Bicycle Thieves

A part of this view­ing list: Cri­te­ri­on Col­lec­tion Spine #374: Vit­to­rio De Sica’s Bicy­cle Thieves.


Bicy­cle Thieves is one of those films that ends up on every Film His­to­ry syl­labus. It shouldn’t be avoid­ed, but I think that it appre­ci­ates to a view­er who has actu­al­ly had to live and scrounge to make ends meet in the real world. It cer­tain­ly has done so for me and will prob­a­bly do so again when I have chil­dren of my own. In post-war Italy, times are tough and jobs are non-exis­tent. Ric­ci, the main char­ac­ter, some­how man­ages to get a job post­ing bills. The only require­ment is that he needs a bike for trans­porta­tion. Cur­rent­ly his bike is sit­ting in a pawn shop. His wife decides to pawn their sheets so that they can get the bike back and Ric­ci can take the job. On his first day, his Fides gets stolen by a gang of thieves. Thank­ful­ly it is the week­end, so Ric­ci can spend the rest of the movie look­ing for one bike and one thief among thou­sands in all of Rome. If this brief sketch isn’t hard­core enough for you, the rest of the film, and its atten­dant details should do the trick. At every step of the way De Sica makes sure that Ric­ci gets the mer­da end of the stick.


This Pas­sion is made all the more pow­er­ful by the actors play­ing the parts. Lam­ber­to Mag­gio­rani [who plays Ric­ci] and Jim Caviezel bear an eerie resem­b­lence to each oth­er, both have long-suf­fer­ing but sto­ic faces. Enzo Staio­la [who plays Ricci’s son Bruno] is per­haps the cutest and most feisty lit­tle guy in any film ever. As they trav­el togeth­er through­out Rome, search­ing for the bicy­cle, Ric­ci must con­tin­u­al­ly put on a brave face to main­tain the hope in his son, even as his own des­per­a­tion grows. They search the bike mar­ket to no avail, and Bruno attracts a child moles­ter while Ric­ci accosts a bike mechan­ic. Noth­ing bad hap­pens to Bruno, but it is obvi­ous that Ric­ci is being dri­ven to dis­trac­tion by the loss of his Fides. Lat­er, he even dis­rupts a prayer ser­vice [for a Roman Roman Catholic to dis­rupt a Catholic ser­vice in Rome…] as he tries to track down the boy who stole his bike. Even when he suc­ceeds at this, the boy turns out to be epilep­tic and an entire neigh­bor­hood turns against Ric­ci. In the end, he attempts to steal a bike in front of his ter­ri­fied son, and even fails at this. Only at the mer­cy of the vic­tim is Ric­ci set free. Ric­ci and Bruno, both cry­ing, walk into the crowd.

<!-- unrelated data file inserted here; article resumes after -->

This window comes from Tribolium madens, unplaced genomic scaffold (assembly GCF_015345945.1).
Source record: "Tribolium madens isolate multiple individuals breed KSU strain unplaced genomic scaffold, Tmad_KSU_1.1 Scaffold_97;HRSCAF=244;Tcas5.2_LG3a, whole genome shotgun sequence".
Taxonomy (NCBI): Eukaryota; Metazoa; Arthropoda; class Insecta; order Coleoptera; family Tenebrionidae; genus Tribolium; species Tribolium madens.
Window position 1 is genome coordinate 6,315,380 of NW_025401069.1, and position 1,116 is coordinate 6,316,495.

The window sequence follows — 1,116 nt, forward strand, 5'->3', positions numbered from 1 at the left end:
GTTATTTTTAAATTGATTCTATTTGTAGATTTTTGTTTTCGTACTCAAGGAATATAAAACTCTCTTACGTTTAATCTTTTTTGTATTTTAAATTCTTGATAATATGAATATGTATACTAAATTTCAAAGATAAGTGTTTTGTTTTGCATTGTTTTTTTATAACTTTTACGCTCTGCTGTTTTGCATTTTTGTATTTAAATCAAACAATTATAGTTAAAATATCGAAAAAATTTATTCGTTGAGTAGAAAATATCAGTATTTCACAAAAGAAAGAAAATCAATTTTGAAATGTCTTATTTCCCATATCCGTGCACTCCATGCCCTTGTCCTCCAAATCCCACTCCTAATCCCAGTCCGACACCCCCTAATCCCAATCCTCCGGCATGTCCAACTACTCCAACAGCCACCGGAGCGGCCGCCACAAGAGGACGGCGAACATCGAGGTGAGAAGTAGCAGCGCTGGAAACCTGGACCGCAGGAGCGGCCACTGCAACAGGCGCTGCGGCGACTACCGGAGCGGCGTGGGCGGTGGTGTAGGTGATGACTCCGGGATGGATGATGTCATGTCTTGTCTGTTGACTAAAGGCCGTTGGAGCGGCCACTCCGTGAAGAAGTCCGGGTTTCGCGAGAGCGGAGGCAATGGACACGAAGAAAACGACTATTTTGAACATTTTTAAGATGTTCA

It is def­i­nite­ly the small things that turn this film into a mas­ter­piece of destruc­tion. Ric­ci, the man of the fam­i­ly, has no job — although his wife and even Bruno are employed. He is com­plete­ly emas­cu­lat­ed through no fault of his own, and in the end, his young son is the only one who can offer him love and sup­port. Bruno doesn’t under­stand why his father would have done some­thing so hor­ri­ble as steal a bike, but he real­izes that papa is in seri­ous pain and offers the only thing he has to give, his hand. When Ricci’s con­trol final­ly breaks, the view­er is sit­ting right at the bot­tom of the bar­rel with him. It all sounds a bit mawk­ish in my descrip­tion, but the film isn’t melo­dra­mat­ic at all. It is heartrend­ing because of its real­ism; and the ded­i­cat­ed, exact­ing devel­op­ment of the plot. The small things add up to some­thing that no man can face alone; a soci­ety with no use and no pity for him, in that order.


Cri­te­ri­on Essay by God­frey Cheshire.
Movie Diva review.
Strict­ly Film School syn­op­sis.
Inter­view with Suso Cec­chi d’Amico, screen­writer.
• Trail­er on YouTube.